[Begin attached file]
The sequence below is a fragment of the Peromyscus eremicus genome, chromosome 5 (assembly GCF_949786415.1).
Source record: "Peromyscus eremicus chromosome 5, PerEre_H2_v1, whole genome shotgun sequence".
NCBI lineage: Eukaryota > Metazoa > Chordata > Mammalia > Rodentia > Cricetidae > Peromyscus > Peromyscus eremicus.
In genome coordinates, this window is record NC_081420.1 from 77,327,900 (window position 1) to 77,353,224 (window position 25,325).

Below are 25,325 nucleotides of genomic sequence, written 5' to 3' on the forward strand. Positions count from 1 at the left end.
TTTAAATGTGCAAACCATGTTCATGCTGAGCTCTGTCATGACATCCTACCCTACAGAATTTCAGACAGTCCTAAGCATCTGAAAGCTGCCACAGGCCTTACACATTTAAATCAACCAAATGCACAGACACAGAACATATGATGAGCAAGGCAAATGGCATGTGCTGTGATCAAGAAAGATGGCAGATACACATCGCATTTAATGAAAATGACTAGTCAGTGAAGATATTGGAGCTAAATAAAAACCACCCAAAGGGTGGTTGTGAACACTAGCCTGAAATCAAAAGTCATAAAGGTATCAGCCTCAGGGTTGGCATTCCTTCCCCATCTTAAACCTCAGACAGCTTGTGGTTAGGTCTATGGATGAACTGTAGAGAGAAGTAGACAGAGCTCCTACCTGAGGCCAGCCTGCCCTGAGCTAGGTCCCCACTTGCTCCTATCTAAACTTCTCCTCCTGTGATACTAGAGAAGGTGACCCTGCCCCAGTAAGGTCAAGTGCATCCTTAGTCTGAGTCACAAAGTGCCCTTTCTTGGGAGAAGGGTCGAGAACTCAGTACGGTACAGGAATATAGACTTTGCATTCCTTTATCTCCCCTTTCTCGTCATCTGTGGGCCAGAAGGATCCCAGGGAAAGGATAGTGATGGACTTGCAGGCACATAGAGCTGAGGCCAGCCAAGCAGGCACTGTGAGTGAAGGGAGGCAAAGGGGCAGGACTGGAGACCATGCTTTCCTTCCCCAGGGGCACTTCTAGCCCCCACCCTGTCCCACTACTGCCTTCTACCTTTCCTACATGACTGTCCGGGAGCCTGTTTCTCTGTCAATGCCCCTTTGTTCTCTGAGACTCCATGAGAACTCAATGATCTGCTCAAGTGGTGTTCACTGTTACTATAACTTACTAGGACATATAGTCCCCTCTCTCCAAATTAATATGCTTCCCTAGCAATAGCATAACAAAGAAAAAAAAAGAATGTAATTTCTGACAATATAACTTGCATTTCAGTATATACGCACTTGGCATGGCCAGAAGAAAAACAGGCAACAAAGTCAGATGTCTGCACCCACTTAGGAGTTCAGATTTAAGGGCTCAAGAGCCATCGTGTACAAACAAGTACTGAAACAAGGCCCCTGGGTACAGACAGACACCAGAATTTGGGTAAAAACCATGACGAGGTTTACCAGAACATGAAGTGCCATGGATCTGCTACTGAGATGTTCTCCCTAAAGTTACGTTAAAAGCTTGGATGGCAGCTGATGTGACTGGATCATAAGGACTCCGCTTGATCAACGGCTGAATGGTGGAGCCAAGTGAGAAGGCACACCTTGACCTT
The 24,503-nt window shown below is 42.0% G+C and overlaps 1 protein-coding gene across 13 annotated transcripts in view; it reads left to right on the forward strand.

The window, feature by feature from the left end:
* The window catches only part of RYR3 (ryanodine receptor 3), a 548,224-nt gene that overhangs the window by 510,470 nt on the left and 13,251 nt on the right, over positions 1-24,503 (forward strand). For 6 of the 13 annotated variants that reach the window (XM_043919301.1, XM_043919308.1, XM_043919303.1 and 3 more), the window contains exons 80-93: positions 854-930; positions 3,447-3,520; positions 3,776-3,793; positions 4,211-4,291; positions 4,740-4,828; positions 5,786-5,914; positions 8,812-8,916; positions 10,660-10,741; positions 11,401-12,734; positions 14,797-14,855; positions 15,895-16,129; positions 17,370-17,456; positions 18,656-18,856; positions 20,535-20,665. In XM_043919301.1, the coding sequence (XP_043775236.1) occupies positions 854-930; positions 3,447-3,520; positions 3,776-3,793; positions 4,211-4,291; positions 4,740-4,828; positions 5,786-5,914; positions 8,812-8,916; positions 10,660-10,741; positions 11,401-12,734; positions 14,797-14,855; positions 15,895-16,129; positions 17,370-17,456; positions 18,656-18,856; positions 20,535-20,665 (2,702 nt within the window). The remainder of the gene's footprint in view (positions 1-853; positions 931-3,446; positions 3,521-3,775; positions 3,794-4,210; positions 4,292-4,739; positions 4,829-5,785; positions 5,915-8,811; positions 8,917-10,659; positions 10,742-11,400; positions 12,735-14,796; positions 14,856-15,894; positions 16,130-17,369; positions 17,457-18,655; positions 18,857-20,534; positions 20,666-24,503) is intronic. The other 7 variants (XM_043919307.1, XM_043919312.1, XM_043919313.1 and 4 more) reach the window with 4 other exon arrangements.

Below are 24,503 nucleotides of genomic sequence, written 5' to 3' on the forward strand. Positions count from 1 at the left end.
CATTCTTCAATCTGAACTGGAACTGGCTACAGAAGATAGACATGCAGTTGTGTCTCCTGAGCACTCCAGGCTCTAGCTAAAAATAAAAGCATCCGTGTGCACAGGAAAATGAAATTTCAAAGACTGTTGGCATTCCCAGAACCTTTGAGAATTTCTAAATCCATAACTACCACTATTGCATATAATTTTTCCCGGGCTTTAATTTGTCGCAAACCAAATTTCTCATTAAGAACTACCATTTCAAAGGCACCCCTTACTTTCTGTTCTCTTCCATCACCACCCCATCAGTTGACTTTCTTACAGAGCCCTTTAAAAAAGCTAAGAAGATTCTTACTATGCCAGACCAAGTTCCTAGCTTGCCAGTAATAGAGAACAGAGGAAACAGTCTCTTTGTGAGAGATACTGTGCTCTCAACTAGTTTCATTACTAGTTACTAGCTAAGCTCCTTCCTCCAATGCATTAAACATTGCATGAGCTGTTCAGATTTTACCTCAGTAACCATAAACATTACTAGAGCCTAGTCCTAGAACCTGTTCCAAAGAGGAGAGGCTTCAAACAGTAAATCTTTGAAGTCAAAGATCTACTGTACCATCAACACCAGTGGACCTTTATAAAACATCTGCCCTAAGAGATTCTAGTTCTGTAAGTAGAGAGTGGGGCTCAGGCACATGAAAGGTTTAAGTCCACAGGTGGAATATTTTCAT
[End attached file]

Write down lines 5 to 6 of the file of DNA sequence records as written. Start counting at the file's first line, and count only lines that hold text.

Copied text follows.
Below are 25,325 nucleotides of genomic sequence, written 5' to 3' on the forward strand. Positions count from 1 at the left end.
TTTAAATGTGCAAACCATGTTCATGCTGAGCTCTGTCATGACATCCTACCCTACAGAATTTCAGACAGTCCTAAGCATCTGAAAGCTGCCACAGGCCTTACACATTTAAATCAACCAAATGCACAGACACAGAACATATGATGAGCAAGGCAAATGGCATGTGCTGTGATCAAGAAAGATGGCAGATACACATCGCATTTAATGAAAATGACTAGTCAGTGAAGATATTGGAGCTAAATAAAAACCACCCAAAGGGTGGTTGTGAACACTAGCCTGAAATCAAAAGTCATAAAGGTATCAGCCTCAGGGTTGGCATTCCTTCCCCATCTTAAACCTCAGACAGCTTGTGGTTAGGTCTATGGATGAACTGTAGAGAGAAGTAGACAGAGCTCCTACCTGAGGCCAGCCTGCCCTGAGCTAGGTCCCCACTTGCTCCTATCTAAACTTCTCCTCCTGTGATACTAGAGAAGGTGACCCTGCCCCAGTAAGGTCAAGTGCATCCTTAGTCTGAGTCACAAAGTGCCCTTTCTTGGGAGAAGGGTCGAGAACTCAGTACGGTACAGGAATATAGACTTTGCATTCCTTTATCTCCCCTTTCTCGTCATCTGTGGGCCAGAAGGATCCCAGGGAAAGGATAGTGATGGACTTGCAGGCACATAGAGCTGAGGCCAGCCAAGCAGGCACTGTGAGTGAAGGGAGGCAAAGGGGCAGGACTGGAGACCATGCTTTCCTTCCCCAGGGGCACTTCTAGCCCCCACCCTGTCCCACTACTGCCTTCTACCTTTCCTACATGACTGTCCGGGAGCCTGTTTCTCTGTCAATGCCCCTTTGTTCTCTGAGACTCCATGAGAACTCAATGATCTGCTCAAGTGGTGTTCACTGTTACTATAACTTACTAGGACATATAGTCCCCTCTCTCCAAATTAATATGCTTCCCTAGCAATAGCATAACAAAGAAAAAAAAAGAATGTAATTTCTGACAATATAACTTGCATTTCAGTATATACGCACTTGGCATGGCCAGAAGAAAAACAGGCAACAAAGTCAGATGTCTGCACCCACTTAGGAGTTCAGATTTAAGGGCTCAAGAGCCATCGTGTACAAACAAGTACTGAAACAAGGCCCCTGGGTACAGACAGACACCAGAATTTGGGTAAAAACCATGACGAGGTTTACCAGAACATGAAGTGCCATGGATCTGCTACTGAGATGTTCTCCCTAAAGTTACGTTAAAAGCTTGGATGGCAGCTGATGTGACTGGATCATAAGGACTCCGCTTGATCAACGGCTGAATGGTGGAGCCAAGTGAGAAGGCACACCTTGACCTT